20th May – Deaths & Events in Northern Ireland Troubles

Key Events & Deaths on this day in Northern Ireland Troubles

20th May

Monday 20 May 1968

Terence O’Neill

 

 

Terence O’Neill, then Northern Ireland Prime Minister, was showered with eggs, flour and stones after a meeting of the Woodvale Unionist Association.

Monday 20 May 1974

Day 6 of the UWC strike

Michael Mallon (20), a Catholic civilian, was shot dead by the Ulster Freedom Fighters (UFF) a covername for the Ulster Defence Association (UDA), and left by the side of the road at Shaw’s Bridge, Belfast.

Many roads in Northern Ireland were closed because of barricades. Electricity generation dropped to about one-third of normal levels. People were asked only to use telephones in an emergency.

Five hundred additional troops arrived in Northern Ireland.

An advertisement in the News Letter (a Belfast newspaper), which had been placed by Unionist politicians, called for support of the strike.

Stanley Orme, then Minister of Sate at the Northern Ireland Office (NIO), repeated the government’s position of not negotiating with the Ulster Workers’ Council (UWC) Strike Committee.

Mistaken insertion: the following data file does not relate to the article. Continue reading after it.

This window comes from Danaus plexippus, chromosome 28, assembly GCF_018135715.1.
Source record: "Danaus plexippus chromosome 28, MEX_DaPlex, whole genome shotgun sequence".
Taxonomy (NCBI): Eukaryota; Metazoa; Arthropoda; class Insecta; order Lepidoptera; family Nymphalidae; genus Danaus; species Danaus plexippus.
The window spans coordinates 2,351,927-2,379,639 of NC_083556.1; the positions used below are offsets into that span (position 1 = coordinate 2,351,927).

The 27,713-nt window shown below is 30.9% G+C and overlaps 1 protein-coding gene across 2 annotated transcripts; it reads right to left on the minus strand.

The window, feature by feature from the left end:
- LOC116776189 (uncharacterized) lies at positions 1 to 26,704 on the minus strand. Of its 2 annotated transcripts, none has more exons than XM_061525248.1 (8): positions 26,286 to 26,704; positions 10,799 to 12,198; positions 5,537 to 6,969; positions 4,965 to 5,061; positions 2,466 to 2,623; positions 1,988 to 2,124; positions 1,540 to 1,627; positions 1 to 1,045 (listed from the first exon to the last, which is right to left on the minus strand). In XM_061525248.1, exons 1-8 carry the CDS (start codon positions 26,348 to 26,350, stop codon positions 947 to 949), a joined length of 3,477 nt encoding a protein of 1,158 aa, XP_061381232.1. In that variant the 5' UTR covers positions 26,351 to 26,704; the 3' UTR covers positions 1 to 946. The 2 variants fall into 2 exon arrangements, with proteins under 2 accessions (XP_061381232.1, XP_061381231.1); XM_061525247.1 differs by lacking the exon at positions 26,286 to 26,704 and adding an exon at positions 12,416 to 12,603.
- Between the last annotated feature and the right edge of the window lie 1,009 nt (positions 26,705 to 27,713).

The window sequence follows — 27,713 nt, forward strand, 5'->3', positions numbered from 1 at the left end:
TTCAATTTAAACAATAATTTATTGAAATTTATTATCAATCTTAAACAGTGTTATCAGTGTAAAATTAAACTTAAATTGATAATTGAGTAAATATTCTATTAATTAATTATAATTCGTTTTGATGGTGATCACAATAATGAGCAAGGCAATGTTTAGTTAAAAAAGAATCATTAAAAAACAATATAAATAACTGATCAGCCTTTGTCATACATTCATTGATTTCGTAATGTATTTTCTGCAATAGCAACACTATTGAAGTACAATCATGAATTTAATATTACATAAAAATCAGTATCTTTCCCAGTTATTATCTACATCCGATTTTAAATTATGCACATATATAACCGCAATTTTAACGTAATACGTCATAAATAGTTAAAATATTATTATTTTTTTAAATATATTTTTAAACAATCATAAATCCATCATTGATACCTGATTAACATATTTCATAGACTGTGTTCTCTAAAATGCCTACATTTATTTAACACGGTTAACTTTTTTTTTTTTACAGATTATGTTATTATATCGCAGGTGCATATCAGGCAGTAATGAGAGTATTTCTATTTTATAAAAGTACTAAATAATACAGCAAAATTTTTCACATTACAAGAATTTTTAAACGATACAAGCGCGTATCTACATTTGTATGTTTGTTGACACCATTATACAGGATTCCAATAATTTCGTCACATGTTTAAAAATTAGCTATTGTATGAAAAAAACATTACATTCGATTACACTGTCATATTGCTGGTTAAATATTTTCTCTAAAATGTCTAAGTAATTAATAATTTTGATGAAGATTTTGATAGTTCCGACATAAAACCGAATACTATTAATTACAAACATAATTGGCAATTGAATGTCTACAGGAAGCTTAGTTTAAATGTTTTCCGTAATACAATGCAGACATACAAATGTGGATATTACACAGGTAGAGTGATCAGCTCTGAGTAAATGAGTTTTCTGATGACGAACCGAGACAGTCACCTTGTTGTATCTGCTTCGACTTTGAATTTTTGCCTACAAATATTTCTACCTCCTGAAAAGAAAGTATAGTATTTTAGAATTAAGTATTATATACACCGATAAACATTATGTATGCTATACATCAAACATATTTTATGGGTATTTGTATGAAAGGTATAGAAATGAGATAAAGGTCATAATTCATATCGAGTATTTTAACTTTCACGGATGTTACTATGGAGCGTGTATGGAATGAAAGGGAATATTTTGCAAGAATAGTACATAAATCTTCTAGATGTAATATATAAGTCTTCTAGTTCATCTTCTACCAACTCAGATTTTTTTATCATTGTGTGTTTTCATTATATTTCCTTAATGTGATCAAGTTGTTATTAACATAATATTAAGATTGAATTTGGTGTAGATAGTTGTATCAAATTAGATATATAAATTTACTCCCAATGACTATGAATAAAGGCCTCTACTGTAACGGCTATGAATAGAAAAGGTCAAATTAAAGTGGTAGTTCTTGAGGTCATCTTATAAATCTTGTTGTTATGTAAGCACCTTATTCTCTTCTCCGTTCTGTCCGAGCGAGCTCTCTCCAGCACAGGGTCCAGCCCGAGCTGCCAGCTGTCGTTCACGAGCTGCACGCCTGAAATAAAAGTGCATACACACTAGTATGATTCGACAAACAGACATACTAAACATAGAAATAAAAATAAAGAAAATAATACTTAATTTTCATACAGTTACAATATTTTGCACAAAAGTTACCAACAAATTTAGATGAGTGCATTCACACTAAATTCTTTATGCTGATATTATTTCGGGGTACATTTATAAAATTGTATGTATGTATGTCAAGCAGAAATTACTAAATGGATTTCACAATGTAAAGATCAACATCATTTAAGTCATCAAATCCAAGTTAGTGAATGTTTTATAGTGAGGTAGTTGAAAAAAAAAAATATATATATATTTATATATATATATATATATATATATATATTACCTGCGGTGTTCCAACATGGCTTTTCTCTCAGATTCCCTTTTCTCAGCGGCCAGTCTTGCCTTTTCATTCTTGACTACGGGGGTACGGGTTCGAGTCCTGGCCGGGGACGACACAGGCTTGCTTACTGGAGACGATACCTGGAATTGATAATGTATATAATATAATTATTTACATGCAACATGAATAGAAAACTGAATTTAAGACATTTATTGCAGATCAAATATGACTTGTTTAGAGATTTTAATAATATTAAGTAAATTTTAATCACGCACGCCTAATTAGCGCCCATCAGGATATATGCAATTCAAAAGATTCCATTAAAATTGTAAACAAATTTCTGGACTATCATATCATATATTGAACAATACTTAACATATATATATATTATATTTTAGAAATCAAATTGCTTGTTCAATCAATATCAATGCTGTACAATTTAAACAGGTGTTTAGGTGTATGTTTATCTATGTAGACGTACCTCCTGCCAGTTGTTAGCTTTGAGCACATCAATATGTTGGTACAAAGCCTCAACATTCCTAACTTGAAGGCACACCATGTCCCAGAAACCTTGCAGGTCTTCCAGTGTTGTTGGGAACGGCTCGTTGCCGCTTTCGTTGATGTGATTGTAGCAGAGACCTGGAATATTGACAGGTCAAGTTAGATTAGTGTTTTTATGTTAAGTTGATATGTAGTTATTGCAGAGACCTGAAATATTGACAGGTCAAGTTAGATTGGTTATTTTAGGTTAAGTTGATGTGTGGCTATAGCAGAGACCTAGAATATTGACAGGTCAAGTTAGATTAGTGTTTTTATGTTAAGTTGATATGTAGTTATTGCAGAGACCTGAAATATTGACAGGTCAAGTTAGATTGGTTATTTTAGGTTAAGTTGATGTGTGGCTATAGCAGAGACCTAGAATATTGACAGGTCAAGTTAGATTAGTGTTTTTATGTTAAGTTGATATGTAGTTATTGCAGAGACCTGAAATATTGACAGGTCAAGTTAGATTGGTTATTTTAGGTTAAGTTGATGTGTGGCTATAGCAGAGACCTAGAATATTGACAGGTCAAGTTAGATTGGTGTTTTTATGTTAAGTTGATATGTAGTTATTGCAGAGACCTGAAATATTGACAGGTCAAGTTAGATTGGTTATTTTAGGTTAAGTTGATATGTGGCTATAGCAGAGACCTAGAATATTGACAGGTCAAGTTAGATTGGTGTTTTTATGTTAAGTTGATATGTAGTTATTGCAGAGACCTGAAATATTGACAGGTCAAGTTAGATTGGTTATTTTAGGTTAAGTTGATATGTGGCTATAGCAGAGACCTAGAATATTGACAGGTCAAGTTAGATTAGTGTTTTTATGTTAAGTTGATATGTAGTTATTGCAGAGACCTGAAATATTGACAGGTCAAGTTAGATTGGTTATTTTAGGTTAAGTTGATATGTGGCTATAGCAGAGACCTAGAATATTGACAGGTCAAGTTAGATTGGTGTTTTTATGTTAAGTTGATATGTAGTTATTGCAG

[Public Records 1974 – Released 1 January 2005:

Note of a statement made by Stanley Orme, then Minister of Sate at the Northern Ireland Office (NIO), to the House of Commons. The statement sought to explain the circumstances surrounding the decision by Merlyn Rees, then Secretary of Sate for Northern Ireland, to announce a State of Emergency (Section 40, Northern Ireland Constitution Act 1973) on 19 May 1974.]

Friday 20 May 1977

Daniel McCooey (20), a Catholic civilian, died three weeks after he had been severely beaten by members of a British Army foot patrol in Castle Street, Belfast.

A member of the Royal Ulster Constabulary (RUC) was shot dead by the Irish Republican Army (IRA) in County Tyrone.